When Griffith-born university student Harry Catanzariti was just 13 years old, he was struck by a freak infection that paralysed his vocal cords.
“I didn’t think I’d ever be able to speak again, let alone sing,” he said.
Thankfully, Harry’s health gradually improved over the next few years as his love of music blossomed. By 2020, he had taught himself to play the piano and guitar during the COVID-19 lockdowns, singing to himself as he played.
Harry, now 20, has produced pop music and released it online ever since. His five biggest hits have been streamed a total of more than 1.8 million times on the digital music service Spotify.
“My first song, Out of Love, was for an IT assignment in year 11. It was to showcase how I could use digital audio software.
“It quickly blew up, I got to 100,000 streams within a month, without any marketing.
“Then I released Message, which was produced by [well-known Griffith musician] Ben Ceccato, and that one again blew up.
“I then did Stay, which went even better, but my most successful hit was Final Dance, which has been streamed more than 772,000 times.”
Shani Grimmond, a popular Brisbane-based beauty guru with more than 1.3 million Instagram followers, was an early Harry Catanzariti fan.
“She picked it up [my song] and she shared it around on Instagram. That helped me, a lot of people got to hear it and liked it.”
Harry’s five big hits have been streamed in 173 countries.
“My top-five countries are the US, Germany, Netherlands, Australia and UK. I can’t believe that Australia is just No. 4. I’m not sure why my music is so popular in the US and Europe. If I could crack the code, I would try and reach as many people as I could.”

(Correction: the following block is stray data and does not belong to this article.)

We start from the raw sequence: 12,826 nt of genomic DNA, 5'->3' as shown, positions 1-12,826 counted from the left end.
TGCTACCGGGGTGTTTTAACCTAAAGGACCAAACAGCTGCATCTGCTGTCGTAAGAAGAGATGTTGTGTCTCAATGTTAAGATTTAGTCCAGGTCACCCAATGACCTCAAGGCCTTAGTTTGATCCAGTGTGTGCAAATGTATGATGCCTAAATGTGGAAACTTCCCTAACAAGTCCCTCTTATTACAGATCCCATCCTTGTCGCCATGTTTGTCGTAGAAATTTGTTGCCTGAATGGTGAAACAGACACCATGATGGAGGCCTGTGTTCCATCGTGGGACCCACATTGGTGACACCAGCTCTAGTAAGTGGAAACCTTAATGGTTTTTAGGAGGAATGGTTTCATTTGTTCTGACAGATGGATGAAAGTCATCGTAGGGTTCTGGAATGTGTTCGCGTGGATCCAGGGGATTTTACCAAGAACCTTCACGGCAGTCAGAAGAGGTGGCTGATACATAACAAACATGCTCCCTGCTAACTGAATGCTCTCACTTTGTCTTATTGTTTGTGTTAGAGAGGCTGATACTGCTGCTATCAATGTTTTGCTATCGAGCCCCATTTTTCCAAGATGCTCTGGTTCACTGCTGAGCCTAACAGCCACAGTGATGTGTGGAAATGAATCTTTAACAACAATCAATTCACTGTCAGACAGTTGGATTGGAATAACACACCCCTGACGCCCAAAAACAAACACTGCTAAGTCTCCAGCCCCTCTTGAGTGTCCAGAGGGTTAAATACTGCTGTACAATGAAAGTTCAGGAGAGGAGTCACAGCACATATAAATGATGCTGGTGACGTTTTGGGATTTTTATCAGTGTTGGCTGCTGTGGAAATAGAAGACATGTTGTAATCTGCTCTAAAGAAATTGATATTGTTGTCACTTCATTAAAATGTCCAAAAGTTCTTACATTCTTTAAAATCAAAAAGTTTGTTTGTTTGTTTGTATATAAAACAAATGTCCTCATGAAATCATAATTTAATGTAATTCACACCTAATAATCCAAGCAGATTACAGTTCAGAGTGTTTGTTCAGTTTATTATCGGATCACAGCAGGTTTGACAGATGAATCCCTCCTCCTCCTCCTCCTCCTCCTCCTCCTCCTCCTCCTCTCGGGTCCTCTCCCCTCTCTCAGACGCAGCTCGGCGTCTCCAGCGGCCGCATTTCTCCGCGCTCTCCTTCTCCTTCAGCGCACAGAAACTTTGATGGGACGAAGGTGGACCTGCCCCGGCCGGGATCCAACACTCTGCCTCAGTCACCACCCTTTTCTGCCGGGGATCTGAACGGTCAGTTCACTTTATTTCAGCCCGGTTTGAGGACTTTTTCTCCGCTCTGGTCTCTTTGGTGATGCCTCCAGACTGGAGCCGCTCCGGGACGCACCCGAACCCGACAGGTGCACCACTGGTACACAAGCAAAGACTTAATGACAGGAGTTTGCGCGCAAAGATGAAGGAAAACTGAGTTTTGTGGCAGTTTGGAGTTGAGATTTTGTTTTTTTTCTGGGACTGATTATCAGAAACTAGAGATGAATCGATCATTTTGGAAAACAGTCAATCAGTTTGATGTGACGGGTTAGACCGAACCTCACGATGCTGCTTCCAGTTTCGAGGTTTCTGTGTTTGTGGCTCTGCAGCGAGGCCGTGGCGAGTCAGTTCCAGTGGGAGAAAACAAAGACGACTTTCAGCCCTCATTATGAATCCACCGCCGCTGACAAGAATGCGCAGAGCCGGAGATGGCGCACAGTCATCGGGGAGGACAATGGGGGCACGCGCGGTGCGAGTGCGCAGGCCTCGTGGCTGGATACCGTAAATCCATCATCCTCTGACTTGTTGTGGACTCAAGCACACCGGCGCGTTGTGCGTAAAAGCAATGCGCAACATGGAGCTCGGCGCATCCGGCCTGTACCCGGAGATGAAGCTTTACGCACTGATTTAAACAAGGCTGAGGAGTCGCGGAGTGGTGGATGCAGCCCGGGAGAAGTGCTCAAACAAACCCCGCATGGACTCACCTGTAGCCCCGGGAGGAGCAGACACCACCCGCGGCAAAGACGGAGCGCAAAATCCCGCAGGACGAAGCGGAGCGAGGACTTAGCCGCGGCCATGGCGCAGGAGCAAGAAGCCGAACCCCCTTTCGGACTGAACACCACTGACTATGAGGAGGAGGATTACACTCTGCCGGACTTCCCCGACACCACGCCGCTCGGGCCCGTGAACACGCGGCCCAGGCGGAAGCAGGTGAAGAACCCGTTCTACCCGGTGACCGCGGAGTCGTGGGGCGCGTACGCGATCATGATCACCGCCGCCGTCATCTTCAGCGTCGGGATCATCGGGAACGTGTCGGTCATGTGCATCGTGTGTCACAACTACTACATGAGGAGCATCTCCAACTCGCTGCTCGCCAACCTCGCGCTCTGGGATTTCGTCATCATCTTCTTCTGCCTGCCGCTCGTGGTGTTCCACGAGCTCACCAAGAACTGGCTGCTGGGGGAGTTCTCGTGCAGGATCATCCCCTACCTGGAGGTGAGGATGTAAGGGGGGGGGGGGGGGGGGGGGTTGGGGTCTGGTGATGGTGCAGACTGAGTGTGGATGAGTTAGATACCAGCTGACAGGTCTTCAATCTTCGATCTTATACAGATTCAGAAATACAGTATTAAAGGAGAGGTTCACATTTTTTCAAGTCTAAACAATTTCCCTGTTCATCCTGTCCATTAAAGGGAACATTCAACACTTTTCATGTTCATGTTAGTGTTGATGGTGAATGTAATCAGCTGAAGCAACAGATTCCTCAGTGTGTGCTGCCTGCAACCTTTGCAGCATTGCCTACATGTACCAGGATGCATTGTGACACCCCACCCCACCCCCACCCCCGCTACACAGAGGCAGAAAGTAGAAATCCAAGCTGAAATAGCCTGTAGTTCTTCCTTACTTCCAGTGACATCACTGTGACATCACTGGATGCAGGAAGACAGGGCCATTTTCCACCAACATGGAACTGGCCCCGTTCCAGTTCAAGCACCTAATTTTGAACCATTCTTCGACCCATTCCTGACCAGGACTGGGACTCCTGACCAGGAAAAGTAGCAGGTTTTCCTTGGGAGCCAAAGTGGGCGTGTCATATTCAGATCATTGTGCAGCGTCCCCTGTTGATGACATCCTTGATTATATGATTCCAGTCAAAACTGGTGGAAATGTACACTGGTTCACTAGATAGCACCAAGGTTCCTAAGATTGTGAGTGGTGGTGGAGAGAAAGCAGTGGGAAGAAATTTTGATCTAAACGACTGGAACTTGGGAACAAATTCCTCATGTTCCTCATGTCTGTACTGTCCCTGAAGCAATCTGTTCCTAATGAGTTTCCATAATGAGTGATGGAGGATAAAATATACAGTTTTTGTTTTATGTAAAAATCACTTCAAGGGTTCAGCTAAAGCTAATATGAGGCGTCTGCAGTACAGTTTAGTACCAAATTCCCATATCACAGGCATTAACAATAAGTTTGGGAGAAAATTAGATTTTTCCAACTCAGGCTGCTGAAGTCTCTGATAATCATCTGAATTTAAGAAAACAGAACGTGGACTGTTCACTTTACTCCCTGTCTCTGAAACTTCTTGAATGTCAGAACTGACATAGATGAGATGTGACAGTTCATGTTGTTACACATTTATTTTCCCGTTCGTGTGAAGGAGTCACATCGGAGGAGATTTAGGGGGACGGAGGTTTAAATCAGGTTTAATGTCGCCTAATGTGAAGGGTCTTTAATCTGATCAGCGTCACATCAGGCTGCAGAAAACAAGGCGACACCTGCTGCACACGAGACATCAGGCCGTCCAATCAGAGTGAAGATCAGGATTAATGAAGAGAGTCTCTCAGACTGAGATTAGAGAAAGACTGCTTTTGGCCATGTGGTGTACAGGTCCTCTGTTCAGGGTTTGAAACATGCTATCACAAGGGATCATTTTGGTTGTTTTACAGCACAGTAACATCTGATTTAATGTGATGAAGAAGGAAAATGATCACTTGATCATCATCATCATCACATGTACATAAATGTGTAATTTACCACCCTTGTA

While the speed of success came as a shock, it was no surprise to the broader community that Harry fell into music. His father, Brendan, has been a popular drummer in town for about 40 years.
“I formed my first band when I was about 13, it was called Tornado. Then in high school, we had a band called Hostage. We were the premier school band in town,” Brendan said.
He’s immensely proud of his son.
“Who would’ve thought that a guy who had never sung before would be at 1.8 million streams … it’s pretty amazing, he’s got the skills to both sing and produce, like Dr Dre [American rapper].”
The remarkable thing about Harry is that he never had formal music lessons.
“I would just hum along to Dad’s guitar when I was younger. That’s how I learned. I grew up singing and then decided to teach myself how to play piano and guitar,” Harry said.
He says his musical idols are Frank Sinatra and Dean Martin. At home, he notes the help he’s received from Ben Ceccato and former schoolmate Thomas Terrazas.
Harry is currently studying psychological science and business at the University of Wollongong. He continues to record music in his free time and says a father-son collaboration could be coming soon.
“I’d love to do it. I tried to do a recording with him before but he’s too impatient … it can take more than 25 hours to mix a song.”
Brendan is also known as a passionate health advocate, who was at the forefront of a 2017 campaign to save Griffith Base Hospital from NSW Government funding cuts. This is another fatherly trait Harry has inherited.
“The core of any town is their health service. If you don’t have it, you can’t function. Major cities are so far away, so we need our own services,” Harry said.
But for now, his focus is on music as he returns to his beloved town of Griffith for the Christmas holidays.
“I’m really content with wherever my music takes me. If it goes further, it goes further.”
Original Article published by Oliver Jacques on Region Riverina.